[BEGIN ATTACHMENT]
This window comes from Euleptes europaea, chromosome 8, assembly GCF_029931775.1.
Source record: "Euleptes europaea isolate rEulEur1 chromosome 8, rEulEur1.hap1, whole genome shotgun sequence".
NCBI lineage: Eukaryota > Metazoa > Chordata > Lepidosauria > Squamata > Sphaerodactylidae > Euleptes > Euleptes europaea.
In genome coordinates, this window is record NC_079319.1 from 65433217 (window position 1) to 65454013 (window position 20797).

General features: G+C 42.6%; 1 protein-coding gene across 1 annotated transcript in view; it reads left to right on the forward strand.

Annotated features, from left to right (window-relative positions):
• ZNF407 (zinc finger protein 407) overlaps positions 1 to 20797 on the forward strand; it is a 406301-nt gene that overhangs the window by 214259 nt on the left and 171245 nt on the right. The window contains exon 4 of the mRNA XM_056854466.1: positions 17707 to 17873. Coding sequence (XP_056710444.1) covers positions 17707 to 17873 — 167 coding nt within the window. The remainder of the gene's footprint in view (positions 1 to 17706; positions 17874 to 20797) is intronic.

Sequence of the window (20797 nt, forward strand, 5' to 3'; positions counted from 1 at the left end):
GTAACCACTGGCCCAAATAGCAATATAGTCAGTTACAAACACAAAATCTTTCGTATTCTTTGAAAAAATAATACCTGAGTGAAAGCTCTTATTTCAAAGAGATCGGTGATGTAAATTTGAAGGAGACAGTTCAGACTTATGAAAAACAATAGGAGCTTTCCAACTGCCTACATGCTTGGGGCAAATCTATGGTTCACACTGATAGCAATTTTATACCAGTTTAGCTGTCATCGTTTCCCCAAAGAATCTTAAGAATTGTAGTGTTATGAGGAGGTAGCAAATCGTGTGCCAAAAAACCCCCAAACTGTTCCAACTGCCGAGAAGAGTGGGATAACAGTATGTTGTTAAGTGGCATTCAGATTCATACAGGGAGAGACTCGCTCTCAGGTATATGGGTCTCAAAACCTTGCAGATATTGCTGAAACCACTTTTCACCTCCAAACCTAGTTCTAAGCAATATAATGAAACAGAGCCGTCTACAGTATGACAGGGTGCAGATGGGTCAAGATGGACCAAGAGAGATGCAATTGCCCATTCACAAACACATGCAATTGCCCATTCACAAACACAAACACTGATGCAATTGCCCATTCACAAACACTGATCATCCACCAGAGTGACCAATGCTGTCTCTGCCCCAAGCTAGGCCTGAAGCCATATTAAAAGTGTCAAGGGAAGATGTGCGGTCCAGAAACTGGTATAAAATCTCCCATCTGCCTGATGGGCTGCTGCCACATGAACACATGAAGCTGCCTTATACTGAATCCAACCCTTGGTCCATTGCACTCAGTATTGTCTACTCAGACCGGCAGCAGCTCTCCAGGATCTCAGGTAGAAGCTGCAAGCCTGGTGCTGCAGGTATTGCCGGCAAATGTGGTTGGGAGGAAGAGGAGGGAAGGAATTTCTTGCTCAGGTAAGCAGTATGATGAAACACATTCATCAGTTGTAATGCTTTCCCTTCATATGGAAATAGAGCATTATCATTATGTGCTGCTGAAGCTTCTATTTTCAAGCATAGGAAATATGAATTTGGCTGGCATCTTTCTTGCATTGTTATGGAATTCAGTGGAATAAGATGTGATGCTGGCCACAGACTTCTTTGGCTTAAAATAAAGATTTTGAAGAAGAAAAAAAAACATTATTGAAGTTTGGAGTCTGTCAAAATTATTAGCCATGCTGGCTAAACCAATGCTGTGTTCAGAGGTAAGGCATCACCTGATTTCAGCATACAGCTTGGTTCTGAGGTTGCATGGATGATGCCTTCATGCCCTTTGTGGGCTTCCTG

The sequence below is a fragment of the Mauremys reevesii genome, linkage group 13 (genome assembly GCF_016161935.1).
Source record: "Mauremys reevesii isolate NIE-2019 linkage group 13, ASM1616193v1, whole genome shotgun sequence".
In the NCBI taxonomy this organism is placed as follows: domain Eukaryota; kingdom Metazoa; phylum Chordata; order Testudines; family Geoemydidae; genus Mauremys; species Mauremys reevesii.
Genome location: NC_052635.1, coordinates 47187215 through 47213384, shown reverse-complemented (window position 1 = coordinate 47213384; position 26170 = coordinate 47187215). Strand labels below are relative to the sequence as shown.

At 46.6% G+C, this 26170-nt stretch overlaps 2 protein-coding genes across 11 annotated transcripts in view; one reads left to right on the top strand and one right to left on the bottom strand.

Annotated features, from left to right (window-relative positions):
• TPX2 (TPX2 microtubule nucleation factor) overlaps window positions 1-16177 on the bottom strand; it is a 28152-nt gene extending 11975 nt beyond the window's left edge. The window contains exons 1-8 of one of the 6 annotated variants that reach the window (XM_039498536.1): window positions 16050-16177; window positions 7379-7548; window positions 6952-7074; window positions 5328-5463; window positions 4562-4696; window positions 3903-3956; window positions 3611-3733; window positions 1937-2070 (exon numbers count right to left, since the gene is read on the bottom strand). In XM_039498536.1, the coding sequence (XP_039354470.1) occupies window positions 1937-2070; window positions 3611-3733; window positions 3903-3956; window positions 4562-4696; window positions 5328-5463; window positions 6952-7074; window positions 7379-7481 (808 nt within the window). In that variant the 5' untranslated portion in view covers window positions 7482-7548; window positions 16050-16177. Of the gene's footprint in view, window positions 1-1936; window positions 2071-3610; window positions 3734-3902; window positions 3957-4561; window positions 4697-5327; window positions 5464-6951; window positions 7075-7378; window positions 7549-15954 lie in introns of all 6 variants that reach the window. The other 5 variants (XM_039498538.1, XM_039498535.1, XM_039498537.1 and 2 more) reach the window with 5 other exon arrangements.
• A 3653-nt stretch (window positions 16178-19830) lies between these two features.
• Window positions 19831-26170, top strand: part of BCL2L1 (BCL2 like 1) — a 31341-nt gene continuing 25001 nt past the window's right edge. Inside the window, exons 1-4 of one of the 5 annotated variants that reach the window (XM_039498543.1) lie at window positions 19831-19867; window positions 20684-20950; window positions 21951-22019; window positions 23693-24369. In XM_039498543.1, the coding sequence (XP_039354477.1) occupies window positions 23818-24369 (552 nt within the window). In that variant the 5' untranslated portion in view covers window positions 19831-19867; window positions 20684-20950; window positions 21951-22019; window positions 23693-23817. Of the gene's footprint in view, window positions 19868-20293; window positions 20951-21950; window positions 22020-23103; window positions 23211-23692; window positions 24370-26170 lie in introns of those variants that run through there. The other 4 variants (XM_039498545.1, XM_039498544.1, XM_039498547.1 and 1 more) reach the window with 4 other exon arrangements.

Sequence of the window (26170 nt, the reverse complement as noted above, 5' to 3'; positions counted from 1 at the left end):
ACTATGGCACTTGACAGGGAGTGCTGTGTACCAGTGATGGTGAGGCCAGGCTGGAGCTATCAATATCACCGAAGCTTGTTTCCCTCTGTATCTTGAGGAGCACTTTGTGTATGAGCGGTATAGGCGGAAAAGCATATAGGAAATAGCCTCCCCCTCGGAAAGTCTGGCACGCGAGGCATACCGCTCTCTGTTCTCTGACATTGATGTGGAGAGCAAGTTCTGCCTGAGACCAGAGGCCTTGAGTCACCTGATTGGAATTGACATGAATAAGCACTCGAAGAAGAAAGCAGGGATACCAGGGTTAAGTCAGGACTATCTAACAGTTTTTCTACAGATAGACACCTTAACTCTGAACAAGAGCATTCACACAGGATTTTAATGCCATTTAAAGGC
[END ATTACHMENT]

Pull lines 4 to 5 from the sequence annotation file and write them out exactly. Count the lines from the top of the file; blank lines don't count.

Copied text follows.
In genome coordinates, this window is record NC_079319.1 from 65433217 (window position 1) to 65454013 (window position 20797).

General features: G+C 42.6%; 1 protein-coding gene across 1 annotated transcript in view; it reads left to right on the forward strand.